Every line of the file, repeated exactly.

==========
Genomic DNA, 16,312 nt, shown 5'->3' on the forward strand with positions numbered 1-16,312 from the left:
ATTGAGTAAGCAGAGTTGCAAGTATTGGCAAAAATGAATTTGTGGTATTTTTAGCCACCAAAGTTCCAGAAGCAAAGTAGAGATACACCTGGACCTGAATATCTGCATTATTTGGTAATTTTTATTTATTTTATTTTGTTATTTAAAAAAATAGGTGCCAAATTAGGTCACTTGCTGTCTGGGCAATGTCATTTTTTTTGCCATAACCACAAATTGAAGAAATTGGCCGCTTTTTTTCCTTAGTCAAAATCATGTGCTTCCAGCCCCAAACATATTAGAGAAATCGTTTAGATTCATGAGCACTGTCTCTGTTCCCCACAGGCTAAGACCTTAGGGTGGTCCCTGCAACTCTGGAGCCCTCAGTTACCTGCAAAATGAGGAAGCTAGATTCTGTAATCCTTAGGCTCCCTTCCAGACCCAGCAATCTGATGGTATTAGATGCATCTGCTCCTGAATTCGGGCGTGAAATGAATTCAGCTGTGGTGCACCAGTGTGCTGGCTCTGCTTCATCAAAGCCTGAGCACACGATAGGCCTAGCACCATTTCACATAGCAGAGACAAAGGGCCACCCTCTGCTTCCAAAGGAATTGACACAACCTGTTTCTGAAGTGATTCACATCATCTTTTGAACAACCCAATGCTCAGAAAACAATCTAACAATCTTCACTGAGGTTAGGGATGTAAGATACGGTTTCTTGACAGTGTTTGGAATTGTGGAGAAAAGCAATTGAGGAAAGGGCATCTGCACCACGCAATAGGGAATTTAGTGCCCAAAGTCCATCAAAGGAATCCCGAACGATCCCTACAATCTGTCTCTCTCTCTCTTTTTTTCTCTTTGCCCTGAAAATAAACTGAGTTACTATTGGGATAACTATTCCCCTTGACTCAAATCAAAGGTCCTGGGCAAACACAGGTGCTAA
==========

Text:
Genomic DNA, 16,312 nt, shown 5'->3' on the forward strand with positions numbered 1-16,312 from the left:
ATTGAGTAAGCAGAGTTGCAAGTATTGGCAAAAATGAATTTGTGGTATTTTTAGCCACCAAAGTTCCAGAAGCAAAGTAGAGATACACCTGGACCTGAATATCTGCATTATTTGGTAATTTTTATTTATTTTATTTTGTTATTTAAAAAAATAGGTGCCAAATTAGGTCACTTGCTGTCTGGGCAATGTCATTTTTTTTGCCATAACCACAAATTGAAGAAATTGGCCGCTTTTTTTCCTTAGTCAAAATCATGTGCTTCCAGCCCCAAACATATTAGAGAAATCGTTTAGATTCATGAGCACTGTCTCTGTTCCCCACAGGCTAAGACCTTAGGGTGGTCCCTGCAACTCTGGAGCCCTCAGTTACCTGCAAAATGAGGAAGCTAGATTCTGTAATCCTTAGGCTCCCTTCCAGACCCAGCAATCTGATGGTATTAGATGCATCTGCTCCTGAATTCGGGCGTGAAATGAATTCAGCTGTGGTGCACCAGTGTGCTGGCTCTGCTTCATCAAAGCCTGAGCACACGATAGGCCTAGCACCATTTCACATAGCAGAGACAAAGGGCCACCCTCTGCTTCCAAAGGAATTGACACAACCTGTTTCTGAAGTGATTCACATCATCTTTTGAACAACCCAATGCTCAGAAAACAATCTAACAATCTTCACTGAGGTTAGGGATGTAAGATACGGTTTCTTGACAGTGTTTGGAATTGTGGAGAAAAGCAATTGAGGAAAGGGCATCTGCACCACGCAATAGGGAATTTAGTGCCCAAAGTCCATCAAAGGAATCCCGAACGATCCCTACAATCTGTCTCTCTCTCTCTTTTTTTCTCTTTGCCCTGAAAATAAACTGAGTTACTATTGGGATAACTATTCCCCTTGACTCAAATCAAAGGTCCTGGGCAAACACAGGTGCTAA